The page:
Climate Change Awareness and Community Vulnerability and Adaptation to Flood Disasters In Human Settlements in Botswana
In recent decades the most traumatic floods disasters were experienced throughout Botswana in 2000; those floods affected the whole of Botswana (Central Statistics Office, 2009). The floods caused much loss of human life as well as livestock, inflicted extensive damage to property and infrastructure such as roads, bridges, railways, powerlines, other public and private assets (Central Statistics Office, 2009). In June 2009 there were unusual flash floods throughout Botswana. These caused much damage to property and disrupted normal life because they caught communities unaware and unprepared. For instance, floods affect community livelihood support systems such as subsistence agriculture. In addition, there is destruction of intergrated environmental infrastructure such as drainage systems, and sanitation facilities, which in turn exposes communities to the risk of water borne diseases. Recent cases of flooding in Botswana have shown that services such as education in schools is disrupted as teachers and students alike lose several school days while awaiting either rescue operations or awaiting the floods to subside and repairs to be carried out on buildings and other infrastructure. This is due to the fact that winter rainfall is not normal in the country. The floods disaster scenario that has been emerging in Botswana is not isolated from global events. In the last decade since 2000 the occurrences of floods as a climate induced disaster have become more widespread across the world. Flood disasters mostly adversely affect urban settlements, because this is where most human populations and assets are located. Botswana as a semi-arid area has historically not been vulnerable to frequent climate change related natural disasters such as floods. In fact, drought has by far been the most common climate related disaster in Botswana. Global climate change is considered one of the contributors to the increased severity of floods throughout the world. Many cities in Africa, Asia, and Europe have since 2000 been subjected to devastating floods. Yet despite the increasing frequency, intensity and unpredictable occurances of floods in space and time so far there have been very little if any major scientific investigations to assess the extent of community awareness on climate change as well as vulnerability and adapatation capacity to floods in human settlements in Botswana. As a result, there has also been no evidenced based practical action to promote climate change awareness and reduce communities’ vulnerability to floods as well as enhance their adapatation capacity to the disasters. This project sets out to accomplish the two aspects simultenously.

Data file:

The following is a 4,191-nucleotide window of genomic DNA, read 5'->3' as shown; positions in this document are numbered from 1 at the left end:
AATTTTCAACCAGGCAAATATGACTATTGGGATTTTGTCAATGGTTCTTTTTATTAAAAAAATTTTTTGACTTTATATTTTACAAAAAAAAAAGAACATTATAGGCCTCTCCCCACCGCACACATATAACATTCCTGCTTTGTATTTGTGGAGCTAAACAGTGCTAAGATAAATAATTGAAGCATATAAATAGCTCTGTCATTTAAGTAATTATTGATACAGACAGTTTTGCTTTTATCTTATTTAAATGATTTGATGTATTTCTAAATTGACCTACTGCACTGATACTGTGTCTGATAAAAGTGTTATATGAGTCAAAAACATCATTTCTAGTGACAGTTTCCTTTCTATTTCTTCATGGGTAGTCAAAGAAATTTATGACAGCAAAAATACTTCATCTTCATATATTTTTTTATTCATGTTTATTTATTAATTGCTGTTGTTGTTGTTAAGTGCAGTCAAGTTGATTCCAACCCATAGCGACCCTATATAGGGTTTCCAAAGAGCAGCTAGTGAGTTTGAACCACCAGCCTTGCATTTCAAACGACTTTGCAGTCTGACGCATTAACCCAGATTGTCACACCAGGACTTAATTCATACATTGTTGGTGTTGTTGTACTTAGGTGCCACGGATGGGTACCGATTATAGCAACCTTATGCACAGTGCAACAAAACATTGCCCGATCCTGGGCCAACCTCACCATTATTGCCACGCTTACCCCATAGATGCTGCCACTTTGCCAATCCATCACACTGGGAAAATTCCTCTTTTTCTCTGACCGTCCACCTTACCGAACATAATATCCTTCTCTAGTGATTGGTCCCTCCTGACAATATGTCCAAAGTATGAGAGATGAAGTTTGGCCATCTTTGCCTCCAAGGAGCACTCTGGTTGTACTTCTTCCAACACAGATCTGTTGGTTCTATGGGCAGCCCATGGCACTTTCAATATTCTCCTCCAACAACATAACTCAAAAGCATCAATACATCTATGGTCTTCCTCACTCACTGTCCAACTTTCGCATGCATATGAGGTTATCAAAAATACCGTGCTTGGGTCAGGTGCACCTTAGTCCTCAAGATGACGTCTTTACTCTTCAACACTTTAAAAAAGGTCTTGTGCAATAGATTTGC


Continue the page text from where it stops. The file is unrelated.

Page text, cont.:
Area Of Work:
Climate Change Mitigation
Project Characteristics and Results
Promoting Public Awareness of Global Environment